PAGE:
- Is there supplementary info? Chances are that one piece of content doesn't live in isolation; there are other similar pieces that should be linked to.
- Did you hit your word count? Since most brands publish their content solely online, the chance that they have set word counts is very slim, so word count is more arbitrary today than if writing for print with pre-defined constraints. That said, a word count can be used to ensure writing is tight and fluff free. Further, a word count can cause the author to think about how all of their strongest points will be made in that set space or at least be used to organize thoughts and information.
- Is author info present? While brands may want to stamp all their content as their own, and not a particular writer, people want to know more about the person writing the content so they can judge for themselves whether the info is authentic and credible based on the author's experience and role with the company.
- Are there images? Tools like Canva and Pagemodo make such quick work of creating beautiful graphics to accompany articles that no piece of content should be absent of pictures. Images grab readers' attention and, of course, can say more than words can (especially if they aren't read). What's more, having images in posts makes it easier for a socially savvy audience to create and share a compelling social post because of course posts with images receive higher levels of engagement.
- Is it original? With so many companies creating content, enterprises will find themselves writing about similar topics as their competitors. While this is OK from time to time, it's important to be aware of this as there will always be someone who took the same topic and did a better job executing the content for it. Brands will want to consider improving their editorial calendar if they're simply pushing out the same material as everyone else. They should also consider content curation.
Creating high-quality content is time consuming and knowing how to hire creative types can be difficult, so many companies turn to content curation, "the process of gathering information relevant to a particular topic or area of interest."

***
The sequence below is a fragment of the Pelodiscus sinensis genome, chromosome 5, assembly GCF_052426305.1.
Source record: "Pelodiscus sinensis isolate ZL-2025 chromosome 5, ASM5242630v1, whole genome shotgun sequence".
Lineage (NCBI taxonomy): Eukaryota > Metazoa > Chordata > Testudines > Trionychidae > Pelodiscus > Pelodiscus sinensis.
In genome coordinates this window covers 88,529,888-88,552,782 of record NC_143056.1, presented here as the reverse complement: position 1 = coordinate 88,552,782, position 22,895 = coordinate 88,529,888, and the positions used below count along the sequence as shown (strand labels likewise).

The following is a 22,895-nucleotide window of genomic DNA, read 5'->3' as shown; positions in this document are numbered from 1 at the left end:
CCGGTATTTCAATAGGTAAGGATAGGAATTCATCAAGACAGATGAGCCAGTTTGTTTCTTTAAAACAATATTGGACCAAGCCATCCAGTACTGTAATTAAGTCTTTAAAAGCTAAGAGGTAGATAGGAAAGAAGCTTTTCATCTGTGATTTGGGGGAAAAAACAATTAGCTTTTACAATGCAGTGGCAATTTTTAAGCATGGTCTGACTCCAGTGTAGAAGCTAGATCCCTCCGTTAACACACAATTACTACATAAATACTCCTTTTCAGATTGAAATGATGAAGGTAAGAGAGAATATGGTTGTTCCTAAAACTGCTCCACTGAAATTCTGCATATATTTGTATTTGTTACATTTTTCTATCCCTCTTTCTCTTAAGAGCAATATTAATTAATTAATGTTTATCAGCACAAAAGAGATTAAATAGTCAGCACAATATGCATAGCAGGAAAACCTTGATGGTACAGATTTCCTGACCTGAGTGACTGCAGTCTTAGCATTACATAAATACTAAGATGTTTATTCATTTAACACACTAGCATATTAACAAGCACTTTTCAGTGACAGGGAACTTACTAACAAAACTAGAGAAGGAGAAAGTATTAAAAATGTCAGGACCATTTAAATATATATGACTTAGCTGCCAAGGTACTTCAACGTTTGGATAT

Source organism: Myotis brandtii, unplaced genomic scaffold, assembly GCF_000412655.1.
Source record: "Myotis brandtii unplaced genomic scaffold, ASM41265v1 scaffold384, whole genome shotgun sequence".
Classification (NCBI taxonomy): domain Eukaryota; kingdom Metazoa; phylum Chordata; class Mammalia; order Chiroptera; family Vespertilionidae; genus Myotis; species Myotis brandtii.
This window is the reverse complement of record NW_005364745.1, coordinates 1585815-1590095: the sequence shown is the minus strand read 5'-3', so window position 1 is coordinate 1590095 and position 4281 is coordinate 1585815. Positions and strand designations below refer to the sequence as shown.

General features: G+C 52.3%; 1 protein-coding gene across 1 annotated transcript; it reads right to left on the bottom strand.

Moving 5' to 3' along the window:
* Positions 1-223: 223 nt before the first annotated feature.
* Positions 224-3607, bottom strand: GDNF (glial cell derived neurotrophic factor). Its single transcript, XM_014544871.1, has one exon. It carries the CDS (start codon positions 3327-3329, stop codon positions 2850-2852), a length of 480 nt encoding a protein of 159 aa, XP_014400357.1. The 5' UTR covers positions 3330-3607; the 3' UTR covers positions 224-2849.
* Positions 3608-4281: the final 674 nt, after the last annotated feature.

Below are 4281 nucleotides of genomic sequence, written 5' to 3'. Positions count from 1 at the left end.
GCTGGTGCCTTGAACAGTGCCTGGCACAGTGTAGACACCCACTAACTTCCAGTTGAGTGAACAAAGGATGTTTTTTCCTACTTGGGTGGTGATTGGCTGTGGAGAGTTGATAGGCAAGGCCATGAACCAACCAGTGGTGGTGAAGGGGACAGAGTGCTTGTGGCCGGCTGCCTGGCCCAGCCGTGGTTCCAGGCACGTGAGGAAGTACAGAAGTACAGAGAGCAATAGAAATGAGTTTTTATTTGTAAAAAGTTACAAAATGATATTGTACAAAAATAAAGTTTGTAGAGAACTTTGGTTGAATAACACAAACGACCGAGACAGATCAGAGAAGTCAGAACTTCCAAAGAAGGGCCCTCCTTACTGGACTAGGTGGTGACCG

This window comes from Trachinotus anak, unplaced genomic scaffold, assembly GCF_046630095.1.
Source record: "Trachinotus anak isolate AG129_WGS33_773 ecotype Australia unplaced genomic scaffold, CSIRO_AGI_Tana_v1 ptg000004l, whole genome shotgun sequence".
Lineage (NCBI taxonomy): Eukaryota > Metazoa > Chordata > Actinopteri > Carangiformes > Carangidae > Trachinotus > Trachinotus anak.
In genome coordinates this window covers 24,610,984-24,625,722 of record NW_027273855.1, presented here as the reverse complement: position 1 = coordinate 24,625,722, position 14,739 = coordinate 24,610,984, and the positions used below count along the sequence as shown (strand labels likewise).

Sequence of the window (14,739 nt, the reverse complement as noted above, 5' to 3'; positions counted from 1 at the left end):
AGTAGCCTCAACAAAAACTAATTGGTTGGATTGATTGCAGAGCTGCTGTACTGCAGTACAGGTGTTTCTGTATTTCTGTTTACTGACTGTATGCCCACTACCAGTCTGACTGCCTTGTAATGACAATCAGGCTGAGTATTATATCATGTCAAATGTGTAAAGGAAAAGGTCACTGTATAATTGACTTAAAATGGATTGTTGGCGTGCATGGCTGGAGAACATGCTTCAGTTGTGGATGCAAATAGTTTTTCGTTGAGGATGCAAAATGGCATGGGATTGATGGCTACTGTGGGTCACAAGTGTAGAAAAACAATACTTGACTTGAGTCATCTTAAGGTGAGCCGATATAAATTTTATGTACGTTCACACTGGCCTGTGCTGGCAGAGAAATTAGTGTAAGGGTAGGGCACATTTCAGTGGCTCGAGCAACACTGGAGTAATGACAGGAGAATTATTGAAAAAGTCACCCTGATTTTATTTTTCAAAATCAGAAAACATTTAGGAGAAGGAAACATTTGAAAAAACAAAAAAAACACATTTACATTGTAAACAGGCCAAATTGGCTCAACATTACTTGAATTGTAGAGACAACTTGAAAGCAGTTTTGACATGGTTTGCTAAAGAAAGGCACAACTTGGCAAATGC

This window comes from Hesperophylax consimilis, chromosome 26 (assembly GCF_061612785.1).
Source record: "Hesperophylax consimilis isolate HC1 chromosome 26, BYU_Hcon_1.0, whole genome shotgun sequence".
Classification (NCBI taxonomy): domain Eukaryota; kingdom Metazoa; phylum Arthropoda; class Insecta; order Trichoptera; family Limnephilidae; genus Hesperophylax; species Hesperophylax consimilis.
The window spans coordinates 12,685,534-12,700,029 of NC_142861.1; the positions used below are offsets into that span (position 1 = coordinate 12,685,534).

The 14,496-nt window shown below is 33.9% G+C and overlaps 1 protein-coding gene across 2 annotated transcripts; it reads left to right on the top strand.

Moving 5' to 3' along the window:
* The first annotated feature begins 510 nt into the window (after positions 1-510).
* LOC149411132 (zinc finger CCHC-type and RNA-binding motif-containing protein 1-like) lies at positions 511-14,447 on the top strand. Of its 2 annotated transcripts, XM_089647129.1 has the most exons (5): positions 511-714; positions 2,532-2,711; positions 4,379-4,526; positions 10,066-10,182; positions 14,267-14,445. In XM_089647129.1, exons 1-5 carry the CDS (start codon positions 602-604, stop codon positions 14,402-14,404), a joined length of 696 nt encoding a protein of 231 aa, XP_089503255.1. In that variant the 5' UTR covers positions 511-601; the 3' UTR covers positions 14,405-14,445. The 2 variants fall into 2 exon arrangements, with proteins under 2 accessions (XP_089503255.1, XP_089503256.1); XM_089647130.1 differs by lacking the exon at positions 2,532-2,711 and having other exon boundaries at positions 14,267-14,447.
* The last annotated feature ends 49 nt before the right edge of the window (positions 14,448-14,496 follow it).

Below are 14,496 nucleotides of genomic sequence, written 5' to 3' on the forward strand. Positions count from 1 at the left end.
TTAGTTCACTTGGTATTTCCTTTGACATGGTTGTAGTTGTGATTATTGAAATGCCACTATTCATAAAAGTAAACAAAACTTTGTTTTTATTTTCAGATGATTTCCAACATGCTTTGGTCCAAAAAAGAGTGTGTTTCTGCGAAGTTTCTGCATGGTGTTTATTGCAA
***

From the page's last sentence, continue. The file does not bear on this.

While primarily used by brands in the way of "collecting" articles from across the Web and sharing them with their own audiences, there are some good opportunities to curate content for more than social, including:
Q&As: A great way to get more names and faces in a brand's publication, question-and-answer posts can be quite insightful for readers if the right questions are asked (those relevant to the respondent and the audience) and the right person is tasked to answer them (Q&A subjects must be experts in that field). While the following questions should be customized, think along the lines of:
- Why is this important?
- Why should ___ care?
- How did this start?
- What challenges does __ overcome?
- How will this change ___?
Roundups: Another fantastic idea if getting names, faces and valuable insights is the aim, round-up style articles typically have one question asked of many people with similar titles or backgrounds. Make sure to get the following:
- Correct spellings of names
- Job titles
- Twitter handles (to include or tweet to later)
- A quick bio as to why they are qualified to answer the question
Infographics: A hyper-engaging form of content, infographics appeal to our "scanner" friends because they can glance through the visual representation of data at ease. Marketers collect data from varying sources (or use their own) and add a compelling title and other copy to make infographics. Here are questions to ask:
- How recent is the data?
- Were all the sources credited?
- Is the text large enough to read?
- Does it prove our point?
- Is a call to action included before the infographic so readers can get more info if they want to (e.g. download whitepaper)?
- Did we provide sharing options?
There's no point in creating awesome, shareable content without actually circulating it to the masses (or at least those who will find it relevant, interesting and worth their time). Social media networks are the primary way to distribute content for marketers (search engine marketing is if talking about paid advertising tactics), but there are some items to check off before a post, tweet or update going live, including:
- Does the link work?
- Is the link shortened?
- Does the post include a picture?
- Is the post scheduled at the optimal time? (Look to Facebook Insights, Buffer optimal timing tool and/or industry benchmarks)
- Is the post formatted for that specific network?
- Should audience targeting be used?
- Is it appropriate for the network?
Creating, curating and circulating content is a tough job. It requires both creative and analytical thinking, but with so many tools, experts and best practices at their disposal, brands will be sure to take their content initiatives to the next level in 2016 and beyond.